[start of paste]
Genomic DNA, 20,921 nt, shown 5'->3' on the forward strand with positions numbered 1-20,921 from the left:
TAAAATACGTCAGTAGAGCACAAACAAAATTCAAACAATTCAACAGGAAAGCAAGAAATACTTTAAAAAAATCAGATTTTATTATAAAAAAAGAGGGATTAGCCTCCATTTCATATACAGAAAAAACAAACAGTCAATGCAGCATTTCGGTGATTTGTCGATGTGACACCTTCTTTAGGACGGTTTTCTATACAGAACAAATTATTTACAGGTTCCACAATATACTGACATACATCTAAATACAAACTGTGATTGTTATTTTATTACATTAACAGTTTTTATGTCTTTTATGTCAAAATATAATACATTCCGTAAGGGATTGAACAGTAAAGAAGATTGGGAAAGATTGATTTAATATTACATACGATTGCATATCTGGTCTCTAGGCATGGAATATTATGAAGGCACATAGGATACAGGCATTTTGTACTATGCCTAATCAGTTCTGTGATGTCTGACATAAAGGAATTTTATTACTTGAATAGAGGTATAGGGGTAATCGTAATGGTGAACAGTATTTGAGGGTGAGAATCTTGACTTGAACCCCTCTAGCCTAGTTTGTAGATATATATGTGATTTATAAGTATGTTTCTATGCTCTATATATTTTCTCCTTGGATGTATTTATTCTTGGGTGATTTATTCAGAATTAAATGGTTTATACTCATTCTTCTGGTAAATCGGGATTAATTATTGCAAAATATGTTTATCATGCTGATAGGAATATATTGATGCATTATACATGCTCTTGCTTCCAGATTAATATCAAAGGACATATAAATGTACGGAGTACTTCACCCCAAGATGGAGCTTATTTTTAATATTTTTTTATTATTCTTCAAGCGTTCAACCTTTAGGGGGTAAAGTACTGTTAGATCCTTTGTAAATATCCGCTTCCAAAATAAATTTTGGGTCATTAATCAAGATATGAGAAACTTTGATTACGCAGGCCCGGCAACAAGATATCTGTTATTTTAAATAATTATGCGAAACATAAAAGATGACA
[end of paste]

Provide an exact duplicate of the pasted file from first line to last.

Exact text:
Genomic DNA, 20,921 nt, shown 5'->3' on the forward strand with positions numbered 1-20,921 from the left:
TAAAATACGTCAGTAGAGCACAAACAAAATTCAAACAATTCAACAGGAAAGCAAGAAATACTTTAAAAAAATCAGATTTTATTATAAAAAAAGAGGGATTAGCCTCCATTTCATATACAGAAAAAACAAACAGTCAATGCAGCATTTCGGTGATTTGTCGATGTGACACCTTCTTTAGGACGGTTTTCTATACAGAACAAATTATTTACAGGTTCCACAATATACTGACATACATCTAAATACAAACTGTGATTGTTATTTTATTACATTAACAGTTTTTATGTCTTTTATGTCAAAATATAATACATTCCGTAAGGGATTGAACAGTAAAGAAGATTGGGAAAGATTGATTTAATATTACATACGATTGCATATCTGGTCTCTAGGCATGGAATATTATGAAGGCACATAGGATACAGGCATTTTGTACTATGCCTAATCAGTTCTGTGATGTCTGACATAAAGGAATTTTATTACTTGAATAGAGGTATAGGGGTAATCGTAATGGTGAACAGTATTTGAGGGTGAGAATCTTGACTTGAACCCCTCTAGCCTAGTTTGTAGATATATATGTGATTTATAAGTATGTTTCTATGCTCTATATATTTTCTCCTTGGATGTATTTATTCTTGGGTGATTTATTCAGAATTAAATGGTTTATACTCATTCTTCTGGTAAATCGGGATTAATTATTGCAAAATATGTTTATCATGCTGATAGGAATATATTGATGCATTATACATGCTCTTGCTTCCAGATTAATATCAAAGGACATATAAATGTACGGAGTACTTCACCCCAAGATGGAGCTTATTTTTAATATTTTTTTATTATTCTTCAAGCGTTCAACCTTTAGGGGGTAAAGTACTGTTAGATCCTTTGTAAATATCCGCTTCCAAAATAAATTTTGGGTCATTAATCAAGATATGAGAAACTTTGATTACGCAGGCCCGGCAACAAGATATCTGTTATTTTAAATAATTATGCGAAACATAAAAGATGACA